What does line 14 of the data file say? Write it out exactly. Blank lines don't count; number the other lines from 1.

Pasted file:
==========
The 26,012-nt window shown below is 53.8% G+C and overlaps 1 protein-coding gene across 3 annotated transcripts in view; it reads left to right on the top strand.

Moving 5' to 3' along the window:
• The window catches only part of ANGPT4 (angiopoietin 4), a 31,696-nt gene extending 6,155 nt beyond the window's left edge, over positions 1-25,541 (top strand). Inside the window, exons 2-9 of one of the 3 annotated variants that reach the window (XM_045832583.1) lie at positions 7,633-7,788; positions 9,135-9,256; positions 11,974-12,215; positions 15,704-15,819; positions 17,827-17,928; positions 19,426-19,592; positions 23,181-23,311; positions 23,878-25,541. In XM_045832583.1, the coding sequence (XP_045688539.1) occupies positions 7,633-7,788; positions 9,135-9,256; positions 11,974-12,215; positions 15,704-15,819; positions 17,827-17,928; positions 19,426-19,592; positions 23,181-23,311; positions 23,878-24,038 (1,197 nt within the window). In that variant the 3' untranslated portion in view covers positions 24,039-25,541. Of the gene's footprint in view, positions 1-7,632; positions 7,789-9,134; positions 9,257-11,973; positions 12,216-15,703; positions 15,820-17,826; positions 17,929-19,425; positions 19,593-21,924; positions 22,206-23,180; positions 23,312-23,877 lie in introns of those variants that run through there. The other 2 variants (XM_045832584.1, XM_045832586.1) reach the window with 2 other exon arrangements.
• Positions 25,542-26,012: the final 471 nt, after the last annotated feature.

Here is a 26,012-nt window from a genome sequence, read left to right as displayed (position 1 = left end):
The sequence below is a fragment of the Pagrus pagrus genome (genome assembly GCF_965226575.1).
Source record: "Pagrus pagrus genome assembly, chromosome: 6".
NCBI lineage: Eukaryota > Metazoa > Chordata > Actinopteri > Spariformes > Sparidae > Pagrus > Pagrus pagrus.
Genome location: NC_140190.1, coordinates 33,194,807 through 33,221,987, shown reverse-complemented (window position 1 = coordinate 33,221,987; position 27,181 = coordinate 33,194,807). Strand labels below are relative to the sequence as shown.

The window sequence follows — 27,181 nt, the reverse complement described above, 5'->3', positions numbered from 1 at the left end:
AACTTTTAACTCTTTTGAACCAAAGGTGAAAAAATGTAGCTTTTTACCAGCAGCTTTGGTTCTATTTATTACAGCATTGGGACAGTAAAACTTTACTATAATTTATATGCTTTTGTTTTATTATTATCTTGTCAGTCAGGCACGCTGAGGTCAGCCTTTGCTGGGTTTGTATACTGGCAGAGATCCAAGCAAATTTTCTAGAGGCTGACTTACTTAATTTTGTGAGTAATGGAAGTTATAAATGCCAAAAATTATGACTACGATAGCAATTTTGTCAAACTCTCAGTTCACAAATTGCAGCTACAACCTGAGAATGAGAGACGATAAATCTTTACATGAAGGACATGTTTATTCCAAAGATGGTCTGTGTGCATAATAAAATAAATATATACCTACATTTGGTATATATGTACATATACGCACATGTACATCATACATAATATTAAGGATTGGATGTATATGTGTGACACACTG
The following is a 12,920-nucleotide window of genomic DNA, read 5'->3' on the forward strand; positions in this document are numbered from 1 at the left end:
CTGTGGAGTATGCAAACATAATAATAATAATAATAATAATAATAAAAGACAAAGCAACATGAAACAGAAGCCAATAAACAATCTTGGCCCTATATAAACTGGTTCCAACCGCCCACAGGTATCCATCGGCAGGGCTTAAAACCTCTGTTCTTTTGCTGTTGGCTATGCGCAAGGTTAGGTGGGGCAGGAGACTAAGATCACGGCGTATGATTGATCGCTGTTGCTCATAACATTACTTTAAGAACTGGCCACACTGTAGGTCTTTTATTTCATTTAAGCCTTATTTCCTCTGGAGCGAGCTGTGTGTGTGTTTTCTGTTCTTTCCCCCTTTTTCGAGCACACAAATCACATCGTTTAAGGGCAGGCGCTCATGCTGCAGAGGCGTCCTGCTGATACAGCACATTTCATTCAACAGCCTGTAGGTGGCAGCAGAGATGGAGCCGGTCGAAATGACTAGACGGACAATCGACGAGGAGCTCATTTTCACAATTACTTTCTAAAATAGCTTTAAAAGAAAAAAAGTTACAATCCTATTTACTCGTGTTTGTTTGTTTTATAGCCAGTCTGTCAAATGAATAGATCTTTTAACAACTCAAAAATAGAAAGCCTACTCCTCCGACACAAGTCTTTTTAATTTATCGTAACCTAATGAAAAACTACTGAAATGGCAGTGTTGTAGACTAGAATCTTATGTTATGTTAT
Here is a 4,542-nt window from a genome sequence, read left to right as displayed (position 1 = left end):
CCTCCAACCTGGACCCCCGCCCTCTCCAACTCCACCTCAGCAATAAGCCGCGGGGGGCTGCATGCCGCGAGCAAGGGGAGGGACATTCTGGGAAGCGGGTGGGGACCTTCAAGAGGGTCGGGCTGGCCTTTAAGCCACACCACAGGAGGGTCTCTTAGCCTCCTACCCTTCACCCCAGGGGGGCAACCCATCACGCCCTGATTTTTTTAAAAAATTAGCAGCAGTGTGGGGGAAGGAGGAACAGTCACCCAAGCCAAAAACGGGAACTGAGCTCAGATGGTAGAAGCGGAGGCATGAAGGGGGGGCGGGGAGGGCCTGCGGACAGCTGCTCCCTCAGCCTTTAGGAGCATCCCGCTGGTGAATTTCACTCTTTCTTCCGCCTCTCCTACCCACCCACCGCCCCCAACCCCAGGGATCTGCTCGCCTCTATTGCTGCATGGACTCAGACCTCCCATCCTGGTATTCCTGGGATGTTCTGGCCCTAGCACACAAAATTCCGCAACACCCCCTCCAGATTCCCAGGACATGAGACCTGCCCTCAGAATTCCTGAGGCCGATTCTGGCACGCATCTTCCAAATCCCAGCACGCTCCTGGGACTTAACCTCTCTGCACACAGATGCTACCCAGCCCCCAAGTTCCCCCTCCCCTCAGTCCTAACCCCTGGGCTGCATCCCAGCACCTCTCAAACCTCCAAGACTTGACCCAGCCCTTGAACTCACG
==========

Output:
Here is a 4,542-nt window from a genome sequence, read left to right as displayed (position 1 = left end):